Original Article

Is Time to Cooling Target Temperature Important? William Franklin Peacock, MD, FACEP, and Nathan Scott Deal, MD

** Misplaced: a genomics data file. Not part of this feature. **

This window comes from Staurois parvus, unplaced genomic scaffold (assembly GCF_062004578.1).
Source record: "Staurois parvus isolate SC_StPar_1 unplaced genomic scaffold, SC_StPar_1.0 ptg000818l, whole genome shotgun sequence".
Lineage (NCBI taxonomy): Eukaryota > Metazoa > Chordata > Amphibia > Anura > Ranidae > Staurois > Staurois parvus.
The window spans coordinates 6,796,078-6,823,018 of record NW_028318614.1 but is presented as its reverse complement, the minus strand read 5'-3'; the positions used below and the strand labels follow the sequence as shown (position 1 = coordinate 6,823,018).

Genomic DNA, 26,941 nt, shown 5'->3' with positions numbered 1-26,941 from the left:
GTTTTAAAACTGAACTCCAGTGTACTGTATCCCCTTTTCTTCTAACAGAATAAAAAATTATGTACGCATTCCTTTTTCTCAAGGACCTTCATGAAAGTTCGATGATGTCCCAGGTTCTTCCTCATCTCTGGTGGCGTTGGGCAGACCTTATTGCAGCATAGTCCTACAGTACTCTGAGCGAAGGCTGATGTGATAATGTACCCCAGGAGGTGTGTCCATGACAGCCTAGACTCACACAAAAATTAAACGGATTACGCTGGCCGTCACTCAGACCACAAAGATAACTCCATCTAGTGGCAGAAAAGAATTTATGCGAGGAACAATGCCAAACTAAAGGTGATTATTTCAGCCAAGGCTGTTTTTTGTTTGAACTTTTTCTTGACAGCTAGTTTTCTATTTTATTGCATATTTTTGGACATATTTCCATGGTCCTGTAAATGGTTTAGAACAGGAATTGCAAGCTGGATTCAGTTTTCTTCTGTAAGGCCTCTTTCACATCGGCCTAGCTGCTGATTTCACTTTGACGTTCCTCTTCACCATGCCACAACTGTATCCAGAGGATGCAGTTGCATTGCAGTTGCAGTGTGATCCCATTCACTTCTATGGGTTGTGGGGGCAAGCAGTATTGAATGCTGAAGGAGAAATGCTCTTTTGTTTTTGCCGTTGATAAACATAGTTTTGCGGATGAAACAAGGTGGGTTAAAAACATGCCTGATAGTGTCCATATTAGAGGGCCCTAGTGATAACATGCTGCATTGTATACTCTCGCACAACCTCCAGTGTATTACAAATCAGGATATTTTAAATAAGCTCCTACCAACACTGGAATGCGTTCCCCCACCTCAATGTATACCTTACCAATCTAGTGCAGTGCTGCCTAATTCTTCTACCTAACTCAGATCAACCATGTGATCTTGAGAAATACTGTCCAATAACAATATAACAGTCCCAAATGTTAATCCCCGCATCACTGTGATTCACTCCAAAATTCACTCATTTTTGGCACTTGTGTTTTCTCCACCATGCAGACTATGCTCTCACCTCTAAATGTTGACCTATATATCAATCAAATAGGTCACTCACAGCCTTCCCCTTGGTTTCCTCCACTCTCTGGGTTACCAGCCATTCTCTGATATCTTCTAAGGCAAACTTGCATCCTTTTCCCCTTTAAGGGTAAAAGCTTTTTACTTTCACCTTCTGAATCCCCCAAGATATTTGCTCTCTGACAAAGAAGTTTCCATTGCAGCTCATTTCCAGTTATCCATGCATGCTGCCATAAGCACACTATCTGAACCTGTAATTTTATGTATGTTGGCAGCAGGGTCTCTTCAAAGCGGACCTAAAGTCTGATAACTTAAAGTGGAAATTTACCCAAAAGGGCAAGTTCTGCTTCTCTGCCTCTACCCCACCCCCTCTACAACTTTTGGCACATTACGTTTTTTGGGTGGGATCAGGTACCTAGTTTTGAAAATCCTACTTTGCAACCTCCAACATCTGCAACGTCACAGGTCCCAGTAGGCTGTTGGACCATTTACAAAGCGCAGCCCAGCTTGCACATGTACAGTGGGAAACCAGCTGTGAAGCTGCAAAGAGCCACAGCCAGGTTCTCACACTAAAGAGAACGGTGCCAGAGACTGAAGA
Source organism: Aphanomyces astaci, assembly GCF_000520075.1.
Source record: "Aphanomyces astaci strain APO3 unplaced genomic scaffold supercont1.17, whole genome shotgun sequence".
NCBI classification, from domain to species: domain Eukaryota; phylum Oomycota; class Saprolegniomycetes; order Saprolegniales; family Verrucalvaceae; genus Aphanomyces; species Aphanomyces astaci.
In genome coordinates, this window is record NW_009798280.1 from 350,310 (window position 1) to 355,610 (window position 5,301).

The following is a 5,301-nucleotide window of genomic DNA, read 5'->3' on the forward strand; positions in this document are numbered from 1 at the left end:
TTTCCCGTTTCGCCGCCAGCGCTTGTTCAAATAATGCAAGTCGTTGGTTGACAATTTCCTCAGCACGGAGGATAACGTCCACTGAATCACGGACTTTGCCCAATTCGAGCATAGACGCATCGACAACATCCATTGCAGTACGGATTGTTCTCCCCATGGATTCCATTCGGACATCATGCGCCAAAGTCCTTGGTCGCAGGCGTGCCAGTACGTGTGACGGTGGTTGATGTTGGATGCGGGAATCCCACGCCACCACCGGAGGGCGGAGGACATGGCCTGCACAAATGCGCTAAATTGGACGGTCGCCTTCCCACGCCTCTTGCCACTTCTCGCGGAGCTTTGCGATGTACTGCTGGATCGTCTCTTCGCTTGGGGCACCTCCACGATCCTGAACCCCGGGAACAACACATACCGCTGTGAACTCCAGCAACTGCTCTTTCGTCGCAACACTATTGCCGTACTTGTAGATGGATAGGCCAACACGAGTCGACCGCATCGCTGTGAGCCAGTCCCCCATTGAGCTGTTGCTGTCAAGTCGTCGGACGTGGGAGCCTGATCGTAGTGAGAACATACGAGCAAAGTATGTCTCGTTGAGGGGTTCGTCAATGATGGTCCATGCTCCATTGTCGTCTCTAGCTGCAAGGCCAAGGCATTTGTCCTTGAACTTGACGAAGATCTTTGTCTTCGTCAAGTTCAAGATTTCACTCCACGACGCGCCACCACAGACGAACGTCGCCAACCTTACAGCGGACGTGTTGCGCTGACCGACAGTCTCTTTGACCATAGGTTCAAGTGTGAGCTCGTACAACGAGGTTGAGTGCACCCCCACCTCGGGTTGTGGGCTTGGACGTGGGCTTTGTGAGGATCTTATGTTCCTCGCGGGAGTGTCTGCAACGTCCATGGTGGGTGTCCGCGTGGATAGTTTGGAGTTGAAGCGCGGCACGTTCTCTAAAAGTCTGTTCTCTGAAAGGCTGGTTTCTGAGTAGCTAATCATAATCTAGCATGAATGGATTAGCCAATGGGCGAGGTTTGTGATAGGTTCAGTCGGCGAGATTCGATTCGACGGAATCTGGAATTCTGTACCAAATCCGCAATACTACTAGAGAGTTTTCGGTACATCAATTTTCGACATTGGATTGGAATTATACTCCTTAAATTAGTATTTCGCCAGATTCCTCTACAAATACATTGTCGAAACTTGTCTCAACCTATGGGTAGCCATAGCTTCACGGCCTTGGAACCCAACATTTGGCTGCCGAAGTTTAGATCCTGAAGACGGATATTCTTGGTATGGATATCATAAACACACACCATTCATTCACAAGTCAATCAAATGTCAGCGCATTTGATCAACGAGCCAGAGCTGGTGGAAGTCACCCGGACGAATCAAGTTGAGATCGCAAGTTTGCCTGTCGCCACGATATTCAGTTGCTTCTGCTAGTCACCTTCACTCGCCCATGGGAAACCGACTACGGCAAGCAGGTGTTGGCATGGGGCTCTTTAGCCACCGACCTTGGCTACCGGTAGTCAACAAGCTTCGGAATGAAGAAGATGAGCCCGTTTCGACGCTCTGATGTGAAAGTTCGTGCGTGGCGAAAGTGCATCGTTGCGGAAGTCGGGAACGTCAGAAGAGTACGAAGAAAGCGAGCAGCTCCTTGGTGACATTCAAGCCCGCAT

hen cooling after cardiac arrest, the exact temperature of what the optimal target to aim for is undefined. Traditionally, one has aimed for 33°C, but some studies have suggested that a higher temperature might be better. The recent Target Temperature Management 33°C versus 36°C after Out-of-Hospital Cardiac Arrest (TTM) study1 attempted to address this conundrum. In this international multicenter trial of 939 unconscious adult survivors of a presumed out-of-hospital cardiac arrest, patients were randomized to a target temperature of either 33°C or 36°C, and subsequently evaluated for the primary outcome of all-cause mortality at the conclusion of the investigation. The authors reported that the target temperature of 33°C did not confer a benefit compared with 36°C, and there were no differences in several secondary outcome measures. In reviewing this new study, it is important to realize several limitations. We suggest that several important questions were not addressed in the original manuscript or published in the accompanying editorial. While the authors demonstrate a lack of benefit associated with the depth of postresuscitation cooling, an important consideration to understand this consequence is the relationship between the time required to reach the target temperature and outcomes. We suspect that, as is true in many pathologies, where delayed therapy is associated with worse outcomes, the actual time to the target temperature postresuscitation is also a critical determinant of outcomes. In the TTM study, a delay from resuscitation to enrollment of up to 4 hours was allowed per study protocol. Then, after enrollment, patients were randomized either to be cooled to 33°C or to be maintained at a temperature of 36°C (mean temperature at enrollment was 35.5°C). Examination of Figure 1 of the TTM study suggests that the 33°C temperature was not reached until a mean of 8 hours after randomization. If we include the up to 4-hour delay of randomization, then the goal temperature of 33°C was not reached for some patients until 12 hours after return of spontaneous circulation (ROSC). Would thrombolytics provide much benefit 12 hours after a myocardial infarction, or is the damage mostly irreparable at that juncture? By this reasoning, it is possible that the time delay built into the methodology of the TTM study potentially negated any benefit that could possibly be realized by the 33°C temperature and that an earlier and more aggressive cooling strategy may have produced a completely different result. That the time to target temperature is a critical event is supported by earlier studies. Bernard et al,2 by cooling patients with prehospital ice packs, and achieving 33°C within 2 hours of ROSC, found that patients were 88% more likely to recover with good outcomes when cooled. Conversely, the Hypothermia After Cardiac Arrest (HACA) trial,3 using a delayed cooling approach with inhospital surface cooling and reaching 32°C to 34°C 8 hours after ROSC, demonstrated an improvement of only 41% in the hypothermia cohort. This substantial difference of 47% in favorable outcome From Emergency Medicine, Ben Taub General Hospital, Houston, TX. Reprints: W. Frank Peacock, MD, Emergency Medicine, Ben Taub General Hospital, 1504 Taub Loop, Houston, Texas 77030. Copyright © 2014 by Lippincott Williams & Wilkins ISSN: 1003-0117/14/1302-0082 DOI: 10.1097/HPC.0000000000000013